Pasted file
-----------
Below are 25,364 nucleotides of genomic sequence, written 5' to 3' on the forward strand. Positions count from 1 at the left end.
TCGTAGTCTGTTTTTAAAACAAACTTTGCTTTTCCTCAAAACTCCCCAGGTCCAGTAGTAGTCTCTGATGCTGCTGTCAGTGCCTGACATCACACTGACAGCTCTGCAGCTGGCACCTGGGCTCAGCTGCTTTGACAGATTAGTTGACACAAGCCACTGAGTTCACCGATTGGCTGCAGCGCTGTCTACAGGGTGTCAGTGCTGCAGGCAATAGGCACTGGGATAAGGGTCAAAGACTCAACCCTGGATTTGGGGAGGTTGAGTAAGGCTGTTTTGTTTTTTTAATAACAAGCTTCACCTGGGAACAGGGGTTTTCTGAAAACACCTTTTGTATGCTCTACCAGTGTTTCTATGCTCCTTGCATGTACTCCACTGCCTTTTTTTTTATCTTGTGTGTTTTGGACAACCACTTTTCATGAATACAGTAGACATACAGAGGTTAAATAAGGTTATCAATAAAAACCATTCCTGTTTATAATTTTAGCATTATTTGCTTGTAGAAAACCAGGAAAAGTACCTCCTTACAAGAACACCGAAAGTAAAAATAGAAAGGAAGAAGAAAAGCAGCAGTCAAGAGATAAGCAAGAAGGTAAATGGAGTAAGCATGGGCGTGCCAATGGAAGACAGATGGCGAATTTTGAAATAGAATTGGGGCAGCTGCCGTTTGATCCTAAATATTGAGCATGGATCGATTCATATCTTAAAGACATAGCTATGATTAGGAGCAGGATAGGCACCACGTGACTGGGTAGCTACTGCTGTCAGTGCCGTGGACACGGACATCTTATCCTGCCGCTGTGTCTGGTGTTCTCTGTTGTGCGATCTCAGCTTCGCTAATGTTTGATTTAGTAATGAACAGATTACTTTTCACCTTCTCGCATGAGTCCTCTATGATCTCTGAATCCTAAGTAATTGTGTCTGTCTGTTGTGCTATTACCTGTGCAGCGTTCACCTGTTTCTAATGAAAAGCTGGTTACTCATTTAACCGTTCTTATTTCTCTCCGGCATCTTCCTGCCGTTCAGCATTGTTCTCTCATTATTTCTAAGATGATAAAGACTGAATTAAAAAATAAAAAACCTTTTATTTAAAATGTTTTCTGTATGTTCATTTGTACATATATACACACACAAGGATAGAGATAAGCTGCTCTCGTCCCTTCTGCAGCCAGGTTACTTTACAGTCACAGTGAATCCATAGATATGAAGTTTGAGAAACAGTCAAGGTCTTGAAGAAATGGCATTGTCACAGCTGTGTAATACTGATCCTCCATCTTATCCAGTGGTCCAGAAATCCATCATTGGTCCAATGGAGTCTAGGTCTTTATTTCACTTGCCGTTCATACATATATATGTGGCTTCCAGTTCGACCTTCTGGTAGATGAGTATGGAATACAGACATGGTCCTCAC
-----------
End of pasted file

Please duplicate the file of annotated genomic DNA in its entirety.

Below are 25,364 nucleotides of genomic sequence, written 5' to 3' on the forward strand. Positions count from 1 at the left end.
TCGTAGTCTGTTTTTAAAACAAACTTTGCTTTTCCTCAAAACTCCCCAGGTCCAGTAGTAGTCTCTGATGCTGCTGTCAGTGCCTGACATCACACTGACAGCTCTGCAGCTGGCACCTGGGCTCAGCTGCTTTGACAGATTAGTTGACACAAGCCACTGAGTTCACCGATTGGCTGCAGCGCTGTCTACAGGGTGTCAGTGCTGCAGGCAATAGGCACTGGGATAAGGGTCAAAGACTCAACCCTGGATTTGGGGAGGTTGAGTAAGGCTGTTTTGTTTTTTTAATAACAAGCTTCACCTGGGAACAGGGGTTTTCTGAAAACACCTTTTGTATGCTCTACCAGTGTTTCTATGCTCCTTGCATGTACTCCACTGCCTTTTTTTTTATCTTGTGTGTTTTGGACAACCACTTTTCATGAATACAGTAGACATACAGAGGTTAAATAAGGTTATCAATAAAAACCATTCCTGTTTATAATTTTAGCATTATTTGCTTGTAGAAAACCAGGAAAAGTACCTCCTTACAAGAACACCGAAAGTAAAAATAGAAAGGAAGAAGAAAAGCAGCAGTCAAGAGATAAGCAAGAAGGTAAATGGAGTAAGCATGGGCGTGCCAATGGAAGACAGATGGCGAATTTTGAAATAGAATTGGGGCAGCTGCCGTTTGATCCTAAATATTGAGCATGGATCGATTCATATCTTAAAGACATAGCTATGATTAGGAGCAGGATAGGCACCACGTGACTGGGTAGCTACTGCTGTCAGTGCCGTGGACACGGACATCTTATCCTGCCGCTGTGTCTGGTGTTCTCTGTTGTGCGATCTCAGCTTCGCTAATGTTTGATTTAGTAATGAACAGATTACTTTTCACCTTCTCGCATGAGTCCTCTATGATCTCTGAATCCTAAGTAATTGTGTCTGTCTGTTGTGCTATTACCTGTGCAGCGTTCACCTGTTTCTAATGAAAAGCTGGTTACTCATTTAACCGTTCTTATTTCTCTCCGGCATCTTCCTGCCGTTCAGCATTGTTCTCTCATTATTTCTAAGATGATAAAGACTGAATTAAAAAATAAAAAACCTTTTATTTAAAATGTTTTCTGTATGTTCATTTGTACATATATACACACACAAGGATAGAGATAAGCTGCTCTCGTCCCTTCTGCAGCCAGGTTACTTTACAGTCACAGTGAATCCATAGATATGAAGTTTGAGAAACAGTCAAGGTCTTGAAGAAATGGCATTGTCACAGCTGTGTAATACTGATCCTCCATCTTATCCAGTGGTCCAGAAATCCATCATTGGTCCAATGGAGTCTAGGTCTTTATTTCACTTGCCGTTCATACATATATATGTGGCTTCCAGTTCGACCTTCTGGTAGATGAGTATGGAATACAGACATGGTCCTCAC